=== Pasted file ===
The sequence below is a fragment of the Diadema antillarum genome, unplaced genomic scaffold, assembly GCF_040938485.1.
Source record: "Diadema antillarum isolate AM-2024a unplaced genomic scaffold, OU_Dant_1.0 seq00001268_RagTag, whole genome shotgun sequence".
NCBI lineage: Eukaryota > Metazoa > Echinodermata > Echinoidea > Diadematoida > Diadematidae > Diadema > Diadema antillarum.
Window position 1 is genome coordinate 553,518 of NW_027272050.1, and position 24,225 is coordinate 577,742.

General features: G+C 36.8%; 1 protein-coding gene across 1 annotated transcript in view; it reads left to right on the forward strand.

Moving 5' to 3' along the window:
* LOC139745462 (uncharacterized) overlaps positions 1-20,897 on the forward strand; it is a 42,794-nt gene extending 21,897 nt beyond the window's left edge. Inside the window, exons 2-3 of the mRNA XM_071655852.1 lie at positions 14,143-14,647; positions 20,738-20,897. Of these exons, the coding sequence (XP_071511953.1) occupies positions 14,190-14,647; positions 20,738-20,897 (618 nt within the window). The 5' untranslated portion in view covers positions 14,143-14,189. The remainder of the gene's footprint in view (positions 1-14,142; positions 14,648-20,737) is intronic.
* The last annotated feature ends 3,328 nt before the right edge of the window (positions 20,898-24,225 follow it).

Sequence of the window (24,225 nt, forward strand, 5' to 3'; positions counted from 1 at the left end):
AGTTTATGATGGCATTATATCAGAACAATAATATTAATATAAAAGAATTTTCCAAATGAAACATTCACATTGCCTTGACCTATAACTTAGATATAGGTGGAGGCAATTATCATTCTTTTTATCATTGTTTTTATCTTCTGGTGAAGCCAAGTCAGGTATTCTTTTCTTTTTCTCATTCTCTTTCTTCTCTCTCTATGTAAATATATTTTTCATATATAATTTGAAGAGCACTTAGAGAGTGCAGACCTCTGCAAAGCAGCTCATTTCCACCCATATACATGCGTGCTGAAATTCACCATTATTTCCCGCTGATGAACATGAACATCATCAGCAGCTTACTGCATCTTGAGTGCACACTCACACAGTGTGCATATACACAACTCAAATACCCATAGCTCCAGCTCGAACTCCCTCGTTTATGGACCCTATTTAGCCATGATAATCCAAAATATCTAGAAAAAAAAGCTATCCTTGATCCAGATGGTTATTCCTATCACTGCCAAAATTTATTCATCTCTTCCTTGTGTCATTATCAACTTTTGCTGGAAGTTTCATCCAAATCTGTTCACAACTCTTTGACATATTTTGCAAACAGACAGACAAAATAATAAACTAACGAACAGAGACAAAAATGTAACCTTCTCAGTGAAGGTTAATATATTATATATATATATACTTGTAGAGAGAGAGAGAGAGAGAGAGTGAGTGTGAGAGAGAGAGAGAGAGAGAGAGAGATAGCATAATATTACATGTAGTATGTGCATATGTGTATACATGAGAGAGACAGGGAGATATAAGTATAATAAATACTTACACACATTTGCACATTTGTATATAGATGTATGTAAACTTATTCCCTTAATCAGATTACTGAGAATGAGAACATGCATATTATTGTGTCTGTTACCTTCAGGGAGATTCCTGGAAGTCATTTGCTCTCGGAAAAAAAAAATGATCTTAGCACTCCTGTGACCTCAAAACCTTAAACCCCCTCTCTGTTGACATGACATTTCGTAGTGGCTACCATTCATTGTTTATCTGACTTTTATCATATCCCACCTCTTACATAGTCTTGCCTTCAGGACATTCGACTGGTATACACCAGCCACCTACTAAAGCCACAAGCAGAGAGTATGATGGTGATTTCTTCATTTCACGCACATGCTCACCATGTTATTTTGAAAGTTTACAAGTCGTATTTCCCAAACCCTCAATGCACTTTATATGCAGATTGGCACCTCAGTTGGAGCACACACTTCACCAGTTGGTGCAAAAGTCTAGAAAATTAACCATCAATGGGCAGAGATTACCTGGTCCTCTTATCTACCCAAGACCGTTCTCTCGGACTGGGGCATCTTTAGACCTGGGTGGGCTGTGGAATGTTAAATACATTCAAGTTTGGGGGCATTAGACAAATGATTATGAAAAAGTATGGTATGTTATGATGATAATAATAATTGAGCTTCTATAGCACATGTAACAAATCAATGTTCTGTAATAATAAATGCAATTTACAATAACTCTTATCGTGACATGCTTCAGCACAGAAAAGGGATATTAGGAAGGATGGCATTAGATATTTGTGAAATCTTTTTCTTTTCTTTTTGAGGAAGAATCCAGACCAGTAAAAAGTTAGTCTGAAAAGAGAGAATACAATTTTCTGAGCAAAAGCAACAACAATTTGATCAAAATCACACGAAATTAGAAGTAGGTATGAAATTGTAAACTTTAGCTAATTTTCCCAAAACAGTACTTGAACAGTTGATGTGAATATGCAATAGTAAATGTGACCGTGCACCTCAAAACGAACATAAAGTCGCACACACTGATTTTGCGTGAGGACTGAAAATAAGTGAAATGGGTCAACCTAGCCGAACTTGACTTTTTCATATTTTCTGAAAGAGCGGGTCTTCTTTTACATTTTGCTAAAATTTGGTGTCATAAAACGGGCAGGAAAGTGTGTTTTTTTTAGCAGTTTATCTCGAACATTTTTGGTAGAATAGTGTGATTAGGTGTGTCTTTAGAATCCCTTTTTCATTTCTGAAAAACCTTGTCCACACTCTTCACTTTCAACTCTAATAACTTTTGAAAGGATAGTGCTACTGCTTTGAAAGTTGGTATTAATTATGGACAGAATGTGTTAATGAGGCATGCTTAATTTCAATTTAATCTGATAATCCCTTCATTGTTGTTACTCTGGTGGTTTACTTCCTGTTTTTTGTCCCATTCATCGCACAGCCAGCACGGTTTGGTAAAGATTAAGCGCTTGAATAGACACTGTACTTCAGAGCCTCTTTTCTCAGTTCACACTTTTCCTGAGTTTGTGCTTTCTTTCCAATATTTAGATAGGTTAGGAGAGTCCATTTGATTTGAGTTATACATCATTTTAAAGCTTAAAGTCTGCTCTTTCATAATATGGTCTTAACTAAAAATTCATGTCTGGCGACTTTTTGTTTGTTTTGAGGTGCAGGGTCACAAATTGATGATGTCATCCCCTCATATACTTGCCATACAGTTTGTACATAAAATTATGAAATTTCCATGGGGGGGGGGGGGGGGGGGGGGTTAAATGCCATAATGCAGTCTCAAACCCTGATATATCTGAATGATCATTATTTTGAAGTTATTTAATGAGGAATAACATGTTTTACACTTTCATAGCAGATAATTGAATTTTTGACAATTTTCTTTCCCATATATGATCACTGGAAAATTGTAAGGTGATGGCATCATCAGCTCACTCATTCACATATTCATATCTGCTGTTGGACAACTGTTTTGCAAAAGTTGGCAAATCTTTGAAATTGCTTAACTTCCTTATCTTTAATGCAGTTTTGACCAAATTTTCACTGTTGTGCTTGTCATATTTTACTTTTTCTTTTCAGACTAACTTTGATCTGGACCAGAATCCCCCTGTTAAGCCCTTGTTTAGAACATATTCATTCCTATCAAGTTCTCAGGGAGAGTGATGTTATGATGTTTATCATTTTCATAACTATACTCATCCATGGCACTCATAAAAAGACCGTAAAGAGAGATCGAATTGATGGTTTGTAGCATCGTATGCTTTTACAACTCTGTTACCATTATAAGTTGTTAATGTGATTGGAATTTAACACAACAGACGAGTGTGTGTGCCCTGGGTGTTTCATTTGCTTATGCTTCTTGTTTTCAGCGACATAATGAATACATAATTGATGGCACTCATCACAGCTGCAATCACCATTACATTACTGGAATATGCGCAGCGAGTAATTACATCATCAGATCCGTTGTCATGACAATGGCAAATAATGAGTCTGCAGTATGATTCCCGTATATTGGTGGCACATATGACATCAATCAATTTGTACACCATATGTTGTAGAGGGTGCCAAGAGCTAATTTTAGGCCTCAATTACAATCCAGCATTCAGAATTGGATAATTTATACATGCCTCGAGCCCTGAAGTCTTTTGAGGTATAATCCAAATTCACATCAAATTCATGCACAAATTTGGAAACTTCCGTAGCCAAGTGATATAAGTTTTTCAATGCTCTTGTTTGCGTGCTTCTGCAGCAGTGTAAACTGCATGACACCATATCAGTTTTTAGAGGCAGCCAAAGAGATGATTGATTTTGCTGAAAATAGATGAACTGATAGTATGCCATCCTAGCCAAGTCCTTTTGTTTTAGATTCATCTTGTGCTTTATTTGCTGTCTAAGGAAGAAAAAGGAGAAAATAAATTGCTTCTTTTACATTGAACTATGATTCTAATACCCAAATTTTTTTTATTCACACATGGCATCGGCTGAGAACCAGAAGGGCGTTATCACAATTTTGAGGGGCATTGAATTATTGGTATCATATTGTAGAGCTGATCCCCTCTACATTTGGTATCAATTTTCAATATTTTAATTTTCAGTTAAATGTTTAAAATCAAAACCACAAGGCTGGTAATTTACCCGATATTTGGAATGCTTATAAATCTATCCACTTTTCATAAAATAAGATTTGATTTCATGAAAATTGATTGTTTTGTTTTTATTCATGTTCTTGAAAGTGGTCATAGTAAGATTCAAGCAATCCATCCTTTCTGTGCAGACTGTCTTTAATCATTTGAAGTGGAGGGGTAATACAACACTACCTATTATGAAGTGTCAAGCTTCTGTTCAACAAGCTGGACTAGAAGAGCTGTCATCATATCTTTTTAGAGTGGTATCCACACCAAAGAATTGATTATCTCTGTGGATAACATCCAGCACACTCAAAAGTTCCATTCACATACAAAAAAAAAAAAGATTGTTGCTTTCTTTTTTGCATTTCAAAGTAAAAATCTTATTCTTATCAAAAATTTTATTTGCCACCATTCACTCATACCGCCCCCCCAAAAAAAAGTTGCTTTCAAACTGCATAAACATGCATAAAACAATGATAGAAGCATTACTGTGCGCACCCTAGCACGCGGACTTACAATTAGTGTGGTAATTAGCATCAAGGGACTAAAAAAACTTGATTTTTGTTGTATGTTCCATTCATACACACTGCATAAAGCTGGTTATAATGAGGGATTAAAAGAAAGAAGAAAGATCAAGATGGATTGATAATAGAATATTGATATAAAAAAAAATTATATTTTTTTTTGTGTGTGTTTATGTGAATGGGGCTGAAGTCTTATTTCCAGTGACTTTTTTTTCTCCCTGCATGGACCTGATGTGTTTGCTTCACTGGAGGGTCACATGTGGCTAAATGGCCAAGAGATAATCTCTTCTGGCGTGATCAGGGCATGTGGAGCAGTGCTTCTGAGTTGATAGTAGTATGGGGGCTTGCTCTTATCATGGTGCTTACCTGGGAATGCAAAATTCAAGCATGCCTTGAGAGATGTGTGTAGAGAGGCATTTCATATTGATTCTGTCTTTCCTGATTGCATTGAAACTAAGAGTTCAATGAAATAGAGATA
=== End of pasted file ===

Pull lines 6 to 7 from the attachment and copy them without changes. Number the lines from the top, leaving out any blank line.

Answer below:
Moving 5' to 3' along the window:
* LOC139745462 (uncharacterized) overlaps positions 1-20,897 on the forward strand; it is a 42,794-nt gene extending 21,897 nt beyond the window's left edge. Inside the window, exons 2-3 of the mRNA XM_071655852.1 lie at positions 14,143-14,647; positions 20,738-20,897. Of these exons, the coding sequence (XP_071511953.1) occupies positions 14,190-14,647; positions 20,738-20,897 (618 nt within the window). The 5' untranslated portion in view covers positions 14,143-14,189. The remainder of the gene's footprint in view (positions 1-14,142; positions 14,648-20,737) is intronic.